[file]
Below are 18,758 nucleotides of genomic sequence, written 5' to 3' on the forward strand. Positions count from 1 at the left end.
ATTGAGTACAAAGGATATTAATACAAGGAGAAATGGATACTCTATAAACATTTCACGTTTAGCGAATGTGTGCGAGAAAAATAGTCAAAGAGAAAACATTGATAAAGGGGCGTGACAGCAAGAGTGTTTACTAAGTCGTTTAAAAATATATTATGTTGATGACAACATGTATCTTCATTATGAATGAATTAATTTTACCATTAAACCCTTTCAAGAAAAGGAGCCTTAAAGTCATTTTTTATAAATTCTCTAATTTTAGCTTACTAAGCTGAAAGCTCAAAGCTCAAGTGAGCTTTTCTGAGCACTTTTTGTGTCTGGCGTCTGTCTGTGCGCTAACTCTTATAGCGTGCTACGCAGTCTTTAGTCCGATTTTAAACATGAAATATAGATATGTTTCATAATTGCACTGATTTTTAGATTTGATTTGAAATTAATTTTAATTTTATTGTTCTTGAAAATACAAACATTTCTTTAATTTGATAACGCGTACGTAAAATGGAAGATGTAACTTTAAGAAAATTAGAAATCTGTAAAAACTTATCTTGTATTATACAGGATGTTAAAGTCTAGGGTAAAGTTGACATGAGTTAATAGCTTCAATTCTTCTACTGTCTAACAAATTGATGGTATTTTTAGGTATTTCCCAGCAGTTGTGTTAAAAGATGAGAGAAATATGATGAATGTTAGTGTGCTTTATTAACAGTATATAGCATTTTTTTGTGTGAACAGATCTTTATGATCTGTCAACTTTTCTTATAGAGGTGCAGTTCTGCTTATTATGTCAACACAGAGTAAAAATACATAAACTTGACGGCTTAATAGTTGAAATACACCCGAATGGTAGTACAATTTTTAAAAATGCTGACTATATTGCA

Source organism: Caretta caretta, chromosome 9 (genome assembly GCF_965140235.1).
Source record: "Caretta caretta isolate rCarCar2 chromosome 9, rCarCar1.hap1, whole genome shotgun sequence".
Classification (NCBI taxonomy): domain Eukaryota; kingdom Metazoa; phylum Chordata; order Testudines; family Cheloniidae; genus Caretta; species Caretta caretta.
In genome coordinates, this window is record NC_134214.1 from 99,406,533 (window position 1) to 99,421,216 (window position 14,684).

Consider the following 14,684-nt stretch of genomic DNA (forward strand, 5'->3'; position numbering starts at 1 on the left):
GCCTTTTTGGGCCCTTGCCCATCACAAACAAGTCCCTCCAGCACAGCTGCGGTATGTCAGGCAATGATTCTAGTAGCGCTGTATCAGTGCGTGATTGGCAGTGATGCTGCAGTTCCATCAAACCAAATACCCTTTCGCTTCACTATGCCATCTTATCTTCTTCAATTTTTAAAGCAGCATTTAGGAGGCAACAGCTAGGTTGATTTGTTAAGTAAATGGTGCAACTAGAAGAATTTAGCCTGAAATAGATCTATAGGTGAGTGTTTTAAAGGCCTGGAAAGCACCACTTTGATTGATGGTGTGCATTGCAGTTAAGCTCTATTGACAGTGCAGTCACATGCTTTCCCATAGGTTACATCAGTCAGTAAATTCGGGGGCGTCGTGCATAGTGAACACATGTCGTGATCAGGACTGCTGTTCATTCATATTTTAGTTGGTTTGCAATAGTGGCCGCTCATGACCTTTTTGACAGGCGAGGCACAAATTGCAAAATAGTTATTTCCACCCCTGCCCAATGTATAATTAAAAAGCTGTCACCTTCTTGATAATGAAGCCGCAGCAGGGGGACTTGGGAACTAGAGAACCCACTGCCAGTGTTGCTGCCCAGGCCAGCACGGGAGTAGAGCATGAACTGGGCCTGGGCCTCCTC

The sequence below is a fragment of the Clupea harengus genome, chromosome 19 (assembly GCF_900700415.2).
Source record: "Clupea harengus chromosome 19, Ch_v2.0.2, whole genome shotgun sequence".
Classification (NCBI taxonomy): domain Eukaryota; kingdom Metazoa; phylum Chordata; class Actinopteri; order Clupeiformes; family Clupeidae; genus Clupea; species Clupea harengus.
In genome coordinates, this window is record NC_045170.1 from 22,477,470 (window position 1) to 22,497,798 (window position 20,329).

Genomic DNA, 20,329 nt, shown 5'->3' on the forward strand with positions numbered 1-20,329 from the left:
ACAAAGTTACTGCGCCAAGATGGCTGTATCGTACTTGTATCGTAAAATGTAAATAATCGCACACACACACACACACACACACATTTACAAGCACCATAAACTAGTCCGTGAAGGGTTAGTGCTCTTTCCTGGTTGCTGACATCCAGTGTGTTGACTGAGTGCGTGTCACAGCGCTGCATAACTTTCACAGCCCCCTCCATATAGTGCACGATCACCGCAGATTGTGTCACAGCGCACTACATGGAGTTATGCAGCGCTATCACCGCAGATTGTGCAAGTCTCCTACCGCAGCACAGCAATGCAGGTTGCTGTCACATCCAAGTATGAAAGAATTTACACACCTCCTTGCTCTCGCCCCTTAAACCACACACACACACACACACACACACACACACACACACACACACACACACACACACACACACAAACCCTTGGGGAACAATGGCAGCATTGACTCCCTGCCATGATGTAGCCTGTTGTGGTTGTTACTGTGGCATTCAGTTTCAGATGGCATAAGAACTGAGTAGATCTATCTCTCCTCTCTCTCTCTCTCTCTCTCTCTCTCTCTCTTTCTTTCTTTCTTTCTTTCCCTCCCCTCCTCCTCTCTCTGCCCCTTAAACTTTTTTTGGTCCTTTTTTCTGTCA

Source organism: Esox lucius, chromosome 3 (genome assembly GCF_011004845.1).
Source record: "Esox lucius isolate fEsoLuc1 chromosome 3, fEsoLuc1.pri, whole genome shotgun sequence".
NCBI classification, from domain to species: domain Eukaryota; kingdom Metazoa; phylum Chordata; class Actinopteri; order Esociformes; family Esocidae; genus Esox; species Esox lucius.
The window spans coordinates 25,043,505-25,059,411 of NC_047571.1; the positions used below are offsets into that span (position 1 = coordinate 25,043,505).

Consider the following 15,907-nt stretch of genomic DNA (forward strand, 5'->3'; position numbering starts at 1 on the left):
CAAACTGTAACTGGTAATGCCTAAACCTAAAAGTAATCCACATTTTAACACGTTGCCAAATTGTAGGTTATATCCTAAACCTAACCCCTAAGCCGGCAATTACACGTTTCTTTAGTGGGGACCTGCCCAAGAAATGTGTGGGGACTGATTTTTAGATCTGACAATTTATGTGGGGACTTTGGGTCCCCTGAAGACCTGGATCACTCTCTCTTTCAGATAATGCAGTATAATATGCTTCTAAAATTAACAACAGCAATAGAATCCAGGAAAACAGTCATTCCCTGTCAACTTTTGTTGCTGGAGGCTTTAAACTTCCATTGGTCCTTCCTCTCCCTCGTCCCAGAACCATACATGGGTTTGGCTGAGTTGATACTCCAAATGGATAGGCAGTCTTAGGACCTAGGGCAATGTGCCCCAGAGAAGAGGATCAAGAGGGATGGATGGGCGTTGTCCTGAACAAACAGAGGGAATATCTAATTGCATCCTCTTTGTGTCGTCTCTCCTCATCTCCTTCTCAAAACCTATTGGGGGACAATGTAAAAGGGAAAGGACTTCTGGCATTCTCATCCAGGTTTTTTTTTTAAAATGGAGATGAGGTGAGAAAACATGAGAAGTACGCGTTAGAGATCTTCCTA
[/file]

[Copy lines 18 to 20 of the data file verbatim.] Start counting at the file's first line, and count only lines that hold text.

The window spans coordinates 25,043,505-25,059,411 of NC_047571.1; the positions used below are offsets into that span (position 1 = coordinate 25,043,505).

Consider the following 15,907-nt stretch of genomic DNA (forward strand, 5'->3'; position numbering starts at 1 on the left):
CAAACTGTAACTGGTAATGCCTAAACCTAAAAGTAATCCACATTTTAACACGTTGCCAAATTGTAGGTTATATCCTAAACCTAACCCCTAAGCCGGCAATTACACGTTTCTTTAGTGGGGACCTGCCCAAGAAATGTGTGGGGACTGATTTTTAGATCTGACAATTTATGTGGGGACTTTGGGTCCCCTGAAGACCTGGATCACTCTCTCTTTCAGATAATGCAGTATAATATGCTTCTAAAATTAACAACAGCAATAGAATCCAGGAAAACAGTCATTCCCTGTCAACTTTTGTTGCTGGAGGCTTTAAACTTCCATTGGTCCTTCCTCTCCCTCGTCCCAGAACCATACATGGGTTTGGCTGAGTTGATACTCCAAATGGATAGGCAGTCTTAGGACCTAGGGCAATGTGCCCCAGAGAAGAGGATCAAGAGGGATGGATGGGCGTTGTCCTGAACAAACAGAGGGAATATCTAATTGCATCCTCTTTGTGTCGTCTCTCCTCATCTCCTTCTCAAAACCTATTGGGGGACAATGTAAAAGGGAAAGGACTTCTGGCATTCTCATCCAGGTTTTTTTTTTAAAATGGAGATGAGGTGAGAAAACATGAGAAGTACGCGTTAGAGATCTTCCTA